South African Institute of Professional Accountants
In his budget speech, the Minister of Finance again highlighted the fact that tax practitioners must now be members of one of the 11 professional bodies recognised by SARS in terms of the Tax Administration Act. The Minister cautioned taxpayers to use only tax practitioners that are registered by SARS, noting that some 15 000 tax practitioners are now registered with these bodies.
As one of these 11 professional bodies, the South African Institute of Professional Accountants (SAIPA) has welcomed the government’s move to regulate the tax practitioner industry.
“Access to well-trained tax professionals with the highest standards of integrity is a prerequisite for a successful economy in the modern world. We believe that the industry itself is best placed to regulate itself, just as the legal profession has done for decades,” says Faith Ngwenya, Technical and Standards Executive at SAIPA. “We are happy to say that the marketplace has responded enthusiastically to this initiative.”
Tax practitioners are listening
SAIPA has experienced a dramatic increase of 82% in requests for member verification as tax practitioners. Ngwenya says this indicates that taxpayers are actively seeking registered tax practitioners, and are increasingly refusing to work with those that are not properly accredited with SARS through a professional body like SAIPA.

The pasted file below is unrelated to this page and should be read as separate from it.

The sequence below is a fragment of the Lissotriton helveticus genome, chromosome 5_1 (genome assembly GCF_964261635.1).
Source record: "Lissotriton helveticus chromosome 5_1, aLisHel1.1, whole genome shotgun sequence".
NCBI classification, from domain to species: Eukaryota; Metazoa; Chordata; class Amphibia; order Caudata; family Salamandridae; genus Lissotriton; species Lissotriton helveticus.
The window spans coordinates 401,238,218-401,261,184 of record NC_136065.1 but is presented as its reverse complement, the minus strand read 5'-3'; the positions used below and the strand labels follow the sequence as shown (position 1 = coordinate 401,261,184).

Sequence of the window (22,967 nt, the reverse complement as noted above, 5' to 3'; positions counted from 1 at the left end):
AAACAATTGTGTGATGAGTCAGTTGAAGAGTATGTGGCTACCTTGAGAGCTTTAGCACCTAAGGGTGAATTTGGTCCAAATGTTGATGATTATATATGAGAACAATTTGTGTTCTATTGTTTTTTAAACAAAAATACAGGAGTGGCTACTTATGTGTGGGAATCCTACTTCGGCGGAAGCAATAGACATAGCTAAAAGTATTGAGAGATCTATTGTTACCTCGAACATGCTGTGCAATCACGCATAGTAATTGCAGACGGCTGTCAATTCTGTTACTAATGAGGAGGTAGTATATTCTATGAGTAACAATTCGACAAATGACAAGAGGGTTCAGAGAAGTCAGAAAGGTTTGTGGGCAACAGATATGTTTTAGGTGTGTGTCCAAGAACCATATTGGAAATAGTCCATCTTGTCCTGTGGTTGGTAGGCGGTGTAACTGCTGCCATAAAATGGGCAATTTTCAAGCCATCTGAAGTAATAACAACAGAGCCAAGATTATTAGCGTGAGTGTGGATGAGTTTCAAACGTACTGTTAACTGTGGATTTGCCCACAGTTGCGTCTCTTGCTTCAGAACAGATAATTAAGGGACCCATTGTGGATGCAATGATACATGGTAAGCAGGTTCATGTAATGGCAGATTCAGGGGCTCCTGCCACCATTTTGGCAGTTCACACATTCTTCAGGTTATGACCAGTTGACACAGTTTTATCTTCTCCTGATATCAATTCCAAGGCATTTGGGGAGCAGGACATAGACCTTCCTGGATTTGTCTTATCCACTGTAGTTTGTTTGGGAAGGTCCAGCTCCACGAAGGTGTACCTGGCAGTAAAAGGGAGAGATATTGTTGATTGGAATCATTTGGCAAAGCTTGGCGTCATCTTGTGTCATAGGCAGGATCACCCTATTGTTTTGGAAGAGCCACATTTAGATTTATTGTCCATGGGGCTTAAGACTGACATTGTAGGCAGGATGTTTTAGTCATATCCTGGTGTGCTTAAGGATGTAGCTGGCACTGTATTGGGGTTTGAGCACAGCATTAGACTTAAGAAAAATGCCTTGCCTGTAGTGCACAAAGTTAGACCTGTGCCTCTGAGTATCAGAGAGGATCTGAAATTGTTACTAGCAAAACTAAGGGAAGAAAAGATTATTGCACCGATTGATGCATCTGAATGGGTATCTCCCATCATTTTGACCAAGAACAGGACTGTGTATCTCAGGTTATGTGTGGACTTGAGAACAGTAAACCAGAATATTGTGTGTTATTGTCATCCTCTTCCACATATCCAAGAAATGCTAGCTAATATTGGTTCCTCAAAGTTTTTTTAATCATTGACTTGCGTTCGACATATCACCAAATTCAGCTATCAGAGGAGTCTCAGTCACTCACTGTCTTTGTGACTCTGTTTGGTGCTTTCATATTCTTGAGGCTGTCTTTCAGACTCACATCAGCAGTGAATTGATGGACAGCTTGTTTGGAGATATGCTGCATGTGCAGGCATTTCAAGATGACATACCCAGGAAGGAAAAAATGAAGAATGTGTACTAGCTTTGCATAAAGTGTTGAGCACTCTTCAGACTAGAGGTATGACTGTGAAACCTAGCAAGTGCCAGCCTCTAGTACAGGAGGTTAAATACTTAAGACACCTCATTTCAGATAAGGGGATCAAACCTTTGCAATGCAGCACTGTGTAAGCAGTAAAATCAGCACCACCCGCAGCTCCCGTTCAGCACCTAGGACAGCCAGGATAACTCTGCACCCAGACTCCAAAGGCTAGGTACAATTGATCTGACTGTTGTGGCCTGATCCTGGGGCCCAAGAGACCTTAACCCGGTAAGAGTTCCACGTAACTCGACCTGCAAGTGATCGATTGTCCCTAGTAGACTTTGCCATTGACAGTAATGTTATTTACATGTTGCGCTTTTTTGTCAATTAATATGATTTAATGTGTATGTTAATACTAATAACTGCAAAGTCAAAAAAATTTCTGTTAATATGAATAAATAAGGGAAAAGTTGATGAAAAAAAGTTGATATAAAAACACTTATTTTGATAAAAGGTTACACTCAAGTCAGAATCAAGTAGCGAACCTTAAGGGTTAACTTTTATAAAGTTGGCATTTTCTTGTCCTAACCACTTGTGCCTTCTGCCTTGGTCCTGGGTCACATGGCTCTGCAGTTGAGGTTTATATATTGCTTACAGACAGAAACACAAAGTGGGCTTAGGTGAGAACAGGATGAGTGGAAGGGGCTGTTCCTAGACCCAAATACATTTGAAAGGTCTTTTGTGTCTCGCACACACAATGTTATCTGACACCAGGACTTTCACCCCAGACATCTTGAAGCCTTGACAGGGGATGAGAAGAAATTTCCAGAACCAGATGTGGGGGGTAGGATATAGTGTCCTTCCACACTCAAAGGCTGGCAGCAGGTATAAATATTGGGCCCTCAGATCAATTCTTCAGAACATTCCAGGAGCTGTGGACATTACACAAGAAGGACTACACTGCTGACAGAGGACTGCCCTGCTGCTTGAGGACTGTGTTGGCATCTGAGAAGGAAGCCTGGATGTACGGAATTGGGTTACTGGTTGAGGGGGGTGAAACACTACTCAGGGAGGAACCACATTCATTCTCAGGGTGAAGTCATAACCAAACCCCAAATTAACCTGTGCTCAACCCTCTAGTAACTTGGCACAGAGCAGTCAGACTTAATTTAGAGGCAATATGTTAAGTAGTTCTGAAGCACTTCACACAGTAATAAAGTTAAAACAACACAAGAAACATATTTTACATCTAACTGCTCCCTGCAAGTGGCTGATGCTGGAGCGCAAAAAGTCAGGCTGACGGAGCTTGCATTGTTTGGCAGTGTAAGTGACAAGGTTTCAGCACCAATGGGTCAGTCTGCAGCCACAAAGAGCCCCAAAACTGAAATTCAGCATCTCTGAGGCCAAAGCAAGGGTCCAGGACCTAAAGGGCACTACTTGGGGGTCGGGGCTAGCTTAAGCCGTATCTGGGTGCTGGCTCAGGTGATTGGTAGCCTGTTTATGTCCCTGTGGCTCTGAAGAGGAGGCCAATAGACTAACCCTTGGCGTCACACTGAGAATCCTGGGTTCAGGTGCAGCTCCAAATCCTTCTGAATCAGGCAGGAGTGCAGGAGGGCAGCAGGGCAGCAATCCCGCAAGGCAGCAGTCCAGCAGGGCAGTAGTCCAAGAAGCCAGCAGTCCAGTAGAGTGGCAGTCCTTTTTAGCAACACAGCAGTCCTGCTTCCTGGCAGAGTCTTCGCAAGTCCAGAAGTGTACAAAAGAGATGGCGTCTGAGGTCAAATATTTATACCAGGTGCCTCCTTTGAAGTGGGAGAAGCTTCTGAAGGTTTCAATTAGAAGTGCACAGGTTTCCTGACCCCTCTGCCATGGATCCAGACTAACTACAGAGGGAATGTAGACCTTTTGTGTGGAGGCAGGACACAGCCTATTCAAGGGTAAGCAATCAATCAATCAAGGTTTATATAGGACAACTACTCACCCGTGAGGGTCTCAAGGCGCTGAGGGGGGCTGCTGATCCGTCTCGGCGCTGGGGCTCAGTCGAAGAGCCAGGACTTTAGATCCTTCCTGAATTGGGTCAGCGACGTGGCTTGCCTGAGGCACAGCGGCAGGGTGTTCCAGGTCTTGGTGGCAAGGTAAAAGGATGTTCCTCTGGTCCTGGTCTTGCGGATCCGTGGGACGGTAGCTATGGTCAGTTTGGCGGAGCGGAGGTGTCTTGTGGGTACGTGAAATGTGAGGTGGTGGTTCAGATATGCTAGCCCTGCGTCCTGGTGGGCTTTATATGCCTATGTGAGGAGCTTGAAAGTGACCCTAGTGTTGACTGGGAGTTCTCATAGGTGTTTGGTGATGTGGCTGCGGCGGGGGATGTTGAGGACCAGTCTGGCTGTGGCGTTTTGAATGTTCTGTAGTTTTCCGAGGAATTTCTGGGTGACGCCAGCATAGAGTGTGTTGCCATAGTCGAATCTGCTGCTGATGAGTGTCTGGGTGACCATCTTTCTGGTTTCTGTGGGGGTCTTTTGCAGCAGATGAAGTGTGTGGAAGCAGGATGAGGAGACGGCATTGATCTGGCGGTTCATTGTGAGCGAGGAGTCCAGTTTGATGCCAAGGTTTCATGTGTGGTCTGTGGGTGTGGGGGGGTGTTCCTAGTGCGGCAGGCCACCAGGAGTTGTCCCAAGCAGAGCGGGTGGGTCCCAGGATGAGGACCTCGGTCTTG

“SAIPA members have to meet certain criteria in terms of qualifications, skills and integrity, and must commit to continuous professional education. Importantly, we also have the power to discipline those members that are non-compliant,” says Ngwenya. “The benefits of dealing with a truly professional tax advisor have always been compelling, and the Act has had a beneficial effect in raising awareness of these benefits. Best of all, the increased activity of SAIPA members in the marketplace shows that business sees the value.”